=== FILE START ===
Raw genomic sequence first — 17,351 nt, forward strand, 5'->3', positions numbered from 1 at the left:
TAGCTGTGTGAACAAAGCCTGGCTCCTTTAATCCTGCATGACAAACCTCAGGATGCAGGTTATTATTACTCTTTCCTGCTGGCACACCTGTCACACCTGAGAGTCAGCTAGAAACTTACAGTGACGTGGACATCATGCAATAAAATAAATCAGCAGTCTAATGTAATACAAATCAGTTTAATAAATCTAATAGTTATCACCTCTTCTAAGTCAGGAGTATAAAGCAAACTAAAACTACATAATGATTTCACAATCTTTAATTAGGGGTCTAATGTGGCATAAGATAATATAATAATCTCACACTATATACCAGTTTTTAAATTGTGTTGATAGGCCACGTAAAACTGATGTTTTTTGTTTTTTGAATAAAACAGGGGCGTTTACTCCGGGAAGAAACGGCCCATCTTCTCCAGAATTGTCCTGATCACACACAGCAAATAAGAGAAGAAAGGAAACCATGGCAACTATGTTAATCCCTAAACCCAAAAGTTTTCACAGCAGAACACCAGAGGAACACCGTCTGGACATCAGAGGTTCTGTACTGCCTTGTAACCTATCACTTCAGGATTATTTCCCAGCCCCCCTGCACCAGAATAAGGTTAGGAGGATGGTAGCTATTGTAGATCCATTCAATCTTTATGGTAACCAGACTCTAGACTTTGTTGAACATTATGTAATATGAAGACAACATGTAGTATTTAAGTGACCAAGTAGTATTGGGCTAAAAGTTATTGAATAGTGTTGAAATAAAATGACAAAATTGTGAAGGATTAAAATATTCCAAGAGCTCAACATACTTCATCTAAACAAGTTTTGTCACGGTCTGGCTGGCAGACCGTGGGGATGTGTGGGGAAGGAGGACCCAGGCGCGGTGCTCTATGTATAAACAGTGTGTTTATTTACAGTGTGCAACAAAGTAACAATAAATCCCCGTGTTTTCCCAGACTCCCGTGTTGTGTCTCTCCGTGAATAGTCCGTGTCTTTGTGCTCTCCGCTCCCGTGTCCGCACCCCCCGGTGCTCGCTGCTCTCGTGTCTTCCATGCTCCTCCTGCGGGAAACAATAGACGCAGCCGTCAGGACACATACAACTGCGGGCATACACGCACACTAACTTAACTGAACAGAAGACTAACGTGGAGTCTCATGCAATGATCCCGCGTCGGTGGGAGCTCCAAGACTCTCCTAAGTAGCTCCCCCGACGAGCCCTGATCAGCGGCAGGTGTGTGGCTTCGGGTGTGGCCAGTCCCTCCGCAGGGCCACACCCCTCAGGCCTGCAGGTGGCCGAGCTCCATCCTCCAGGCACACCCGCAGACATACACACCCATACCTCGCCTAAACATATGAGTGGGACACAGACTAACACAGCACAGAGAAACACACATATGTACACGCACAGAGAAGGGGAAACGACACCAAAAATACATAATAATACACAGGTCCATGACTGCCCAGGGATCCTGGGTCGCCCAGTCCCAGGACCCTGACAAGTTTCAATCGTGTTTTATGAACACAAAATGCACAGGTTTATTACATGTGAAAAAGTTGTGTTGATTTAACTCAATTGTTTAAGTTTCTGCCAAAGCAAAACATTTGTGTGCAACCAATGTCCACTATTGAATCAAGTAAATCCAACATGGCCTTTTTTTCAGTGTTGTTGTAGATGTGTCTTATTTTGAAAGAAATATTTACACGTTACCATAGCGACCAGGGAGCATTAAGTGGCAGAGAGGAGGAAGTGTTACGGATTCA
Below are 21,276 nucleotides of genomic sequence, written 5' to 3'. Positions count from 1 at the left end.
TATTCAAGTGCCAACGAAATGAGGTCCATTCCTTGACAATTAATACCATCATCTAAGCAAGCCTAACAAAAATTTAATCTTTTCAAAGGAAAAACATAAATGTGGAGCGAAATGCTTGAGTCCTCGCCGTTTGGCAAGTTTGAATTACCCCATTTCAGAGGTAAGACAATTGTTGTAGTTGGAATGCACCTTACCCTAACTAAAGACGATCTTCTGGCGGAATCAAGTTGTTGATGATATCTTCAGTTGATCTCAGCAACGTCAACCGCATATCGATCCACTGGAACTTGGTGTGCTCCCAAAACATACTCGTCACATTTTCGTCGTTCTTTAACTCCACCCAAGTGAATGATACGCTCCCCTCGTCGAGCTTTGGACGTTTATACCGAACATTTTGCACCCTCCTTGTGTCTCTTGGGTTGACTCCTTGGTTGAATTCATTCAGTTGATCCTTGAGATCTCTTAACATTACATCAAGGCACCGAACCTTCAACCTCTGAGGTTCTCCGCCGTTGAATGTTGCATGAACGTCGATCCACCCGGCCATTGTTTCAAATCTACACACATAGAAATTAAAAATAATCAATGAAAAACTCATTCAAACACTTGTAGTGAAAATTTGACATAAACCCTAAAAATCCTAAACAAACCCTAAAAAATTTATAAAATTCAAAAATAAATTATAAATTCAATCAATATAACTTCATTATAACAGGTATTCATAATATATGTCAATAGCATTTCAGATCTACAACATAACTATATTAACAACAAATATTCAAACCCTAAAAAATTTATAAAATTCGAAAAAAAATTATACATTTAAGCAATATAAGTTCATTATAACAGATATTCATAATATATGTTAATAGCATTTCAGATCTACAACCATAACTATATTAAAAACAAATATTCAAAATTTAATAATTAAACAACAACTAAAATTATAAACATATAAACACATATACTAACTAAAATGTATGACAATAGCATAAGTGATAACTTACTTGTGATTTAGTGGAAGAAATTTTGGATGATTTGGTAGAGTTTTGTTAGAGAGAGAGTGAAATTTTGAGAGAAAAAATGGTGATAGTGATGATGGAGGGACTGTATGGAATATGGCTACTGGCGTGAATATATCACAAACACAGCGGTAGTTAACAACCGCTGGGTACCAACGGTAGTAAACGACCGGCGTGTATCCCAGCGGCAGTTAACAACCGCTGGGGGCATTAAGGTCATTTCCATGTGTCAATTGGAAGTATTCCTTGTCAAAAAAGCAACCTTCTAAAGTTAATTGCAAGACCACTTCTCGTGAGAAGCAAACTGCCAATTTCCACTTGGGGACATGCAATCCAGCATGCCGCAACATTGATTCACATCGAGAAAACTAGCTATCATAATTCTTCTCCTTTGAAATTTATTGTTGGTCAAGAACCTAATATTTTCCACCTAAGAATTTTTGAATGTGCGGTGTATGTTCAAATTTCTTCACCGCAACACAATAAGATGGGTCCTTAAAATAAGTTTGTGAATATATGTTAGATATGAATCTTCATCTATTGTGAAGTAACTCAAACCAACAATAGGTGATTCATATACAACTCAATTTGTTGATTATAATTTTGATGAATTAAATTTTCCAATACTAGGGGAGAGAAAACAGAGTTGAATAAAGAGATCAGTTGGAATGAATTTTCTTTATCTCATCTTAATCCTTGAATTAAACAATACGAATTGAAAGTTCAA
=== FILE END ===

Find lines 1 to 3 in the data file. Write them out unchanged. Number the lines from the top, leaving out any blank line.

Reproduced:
Raw genomic sequence first — 17,351 nt, forward strand, 5'->3', positions numbered from 1 at the left:
TAGCTGTGTGAACAAAGCCTGGCTCCTTTAATCCTGCATGACAAACCTCAGGATGCAGGTTATTATTACTCTTTCCTGCTGGCACACCTGTCACACCTGAGAGTCAGCTAGAAACTTACAGTGACGTGGACATCATGCAATAAAATAAATCAGCAGTCTAATGTAATACAAATCAGTTTAATAAATCTAATAGTTATCACCTCTTCTAAGTCAGGAGTATAAAGCAAACTAAAACTACATAATGATTTCACAATCTTTAATTAGGGGTCTAATGTGGCATAAGATAATATAATAATCTCACACTATATACCAGTTTTTAAATTGTGTTGATAGGCCACGTAAAACTGATGTTTTTTGTTTTTTGAATAAAACAGGGGCGTTTACTCCGGGAAGAAACGGCCCATCTTCTCCAGAATTGTCCTGATCACACACAGCAAATAAGAGAAGAAAGGAAACCATGGCAACTATGTTAATCCCTAAACCCAAAAGTTTTCACAGCAGAACACCAGAGGAACACCGTCTGGACATCAGAGGTTCTGTACTGCCTTGTAACCTATCACTTCAGGATTATTTCCCAGCCCCCCTGCACCAGAATAAGGTTAGGAGGATGGTAGCTATTGTAGATCCATTCAATCTTTATGGTAACCAGACTCTAGACTTTGTTGAACATTATGTAATATGAAGACAACATGTAGTATTTAAGTGACCAAGTAGTATTGGGCTAAAAGTTATTGAATAGTGTTGAAATAAAATGACAAAATTGTGAAGGATTAAAATATTCCAAGAGCTCAACATACTTCATCTAAACAAGTTTTGTCACGGTCTGGCTGGCAGACCGTGGGGATGTGTGGGGAAGGAGGACCCAGGCGCGGTGCTCTATGTATAAACAGTGTGTTTATTTACAGTGTGCAACAAAGTAACAATAAATCCCCGTGTTTTCCCAGACTCCCGTGTTGTGTCTCTCCGTGAATAGTCCGTGTCTTTGTGCTCTCCGCTCCCGTGTCCGCACCCCCCGGTGCTCGCTGCTCTCGTGTCTTCCATGCTCCTCCTGCGGGAAACAATAGACGCAGCCGTCAGGACACATACAACTGCGGGCATACACGCACACTAACTTAACTGAACAGAAGACTAACGTGGAGTCTCATGCAATGATCCCGCGTCGGTGGGAGCTCCAAGACTCTCCTAAGTAGCTCCCCCGACGAGCCCTGATCAGCGGCAGGTGTGTGGCTTCGGGTGTGGCCAGTCCCTCCGCAGGGCCACACCCCTCAGGCCTGCAGGTGGCCGAGCTCCATCCTCCAGGCACACCCGCAGACATACACACCCATACCTCGCCTAAACATATGAGTGGGACACAGACTAACACAGCACAGAGAAACACACATATGTACACGCACAGAGAAGGGGAAACGACACCAAAAATACATAATAATACACAGGTCCATGACTGCCCAGGGATCCTGGGTCGCCCAGTCCCAGGACCCTGACAAGTTTCAATCGTGTTTTATGAACACAAAATGCACAGGTTTATTACATGTGAAAAAGTTGTGTTGATTTAACTCAATTGTTTAAGTTTCTGCCAAAGCAAAACATTTGTGTGCAACCAATGTCCACTATTGAATCAAGTAAATCCAACATGGCCTTTTTTTCAGTGTTGTTGTAGATGTGTCTTATTTTGAAAGAAATATTTACACGTTACCATAGCGACCAGGGAGCATTAAGTGGCAGAGAGGAGGAAGTGTTACGGATTCA
Below are 21,276 nucleotides of genomic sequence, written 5' to 3'. Positions count from 1 at the left end.